Anyone up for some Checkers? Support and Super-Computing at the U of A | By Cathryn Beck

Black and white;

Eight-by-eight;

That’s it—keep it nice and clean-cut with Occam’s Razor.

Speaking from the perspective of a science-student-gone-rogue (I switched to the arts), I find it rather titillating when the opportunity arises to sprinkle a healthy dose of emotional vibrancy on a topic usually considered so—well—black and white.

By now, the Higgs boson is old news, and I won’t pretend to be able to explain it to you—Thats been done, too.  What may be new to you, however, is just this:

Envision, for a moment, walking through a set of locked doors.  Not many people pass through this way.  Instantly, a chill sweeps up your body as a droning hum invades your eardrums.  Your senses slowly settle, and your eyes begin to see.

You pass beneath a rainbow, perfectly arched and made of wires, bundled tightly.  Reaching out, you can trace the unraveling of the colourful arch, each cord swooping down, fanning out, and finding itself lodged neatly next to its neighbor.  You find yourself lost among the rows of black walls and square tiles, all the while feeling as if you are being watched.  Out of your periphery: movement.  You see hundreds of pairs of eerie little eyes—blue and green—staring at you.  Some gaze persistently.  One gives a coy wink.

Have you found God? a voice seems to nag.

No—not a nag.  A challenge.

The sheer amount of power surrounding you suddenly seems suffocating—the hissing of the air in the surrounding Data Centre only mocking your loss for words.  Tucked away, behind-the-scenes in the General Services Building on campus, the story of these machines is not widely known.  Checkers sits just over there, no worse for the wear after contributing almost five million CPU hours to the search for the God particle since June 2009.  This cluster allowed for the execution of over 5 million analysis jobs to be put towards this groundbreaking scientific effort.  In the middle of the room—standing almost belligerently—is Hungabee: the biggest shared memory machine in Canada, boasting 2048 cores and 16 terabytes of RAM.  He has only a handful of siblings in the world who can match his power.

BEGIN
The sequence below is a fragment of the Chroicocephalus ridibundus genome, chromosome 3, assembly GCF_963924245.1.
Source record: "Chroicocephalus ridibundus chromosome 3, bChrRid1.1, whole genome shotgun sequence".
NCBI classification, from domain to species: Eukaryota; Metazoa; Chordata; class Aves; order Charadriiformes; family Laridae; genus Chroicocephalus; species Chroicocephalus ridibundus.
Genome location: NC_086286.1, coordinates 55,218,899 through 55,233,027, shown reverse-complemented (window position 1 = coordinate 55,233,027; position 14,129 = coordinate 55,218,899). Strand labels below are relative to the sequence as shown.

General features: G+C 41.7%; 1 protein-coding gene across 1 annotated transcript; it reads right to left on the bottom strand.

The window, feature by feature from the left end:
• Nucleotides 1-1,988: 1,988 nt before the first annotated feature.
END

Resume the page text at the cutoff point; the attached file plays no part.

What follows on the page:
These machines, leveraged by Canadian researchers, are mediated by IT support teams like those within AICT (Academic Information and Communication Technology), the central IT group on campus.  It is in this room of wire-rainbows and persistent hissing that these IT technicians work day-and-night to maintain our machinery—to ward off the rising temperatures as these supercomputers chug away—all so that research in Canada can continue uninterrupted.  I’ve had the privilege of working with these people.  They are fun, they are caring, and they are devoted—They have to be, to work through their nights and weekends to provide the support that this university needs to achieve excellence.

Here, we see in colour.  Here, computational power and people power collide to yield brilliant results for our world.  The University of Alberta, as a community, ought to be brimming with excitement, swelling with ideas, reeling with pride for our collective discovery, and applauding our technicians for working around-the-clock.

Located on our very own campus is the power to find the God particle.

… Anyone up for some Checkers?

 

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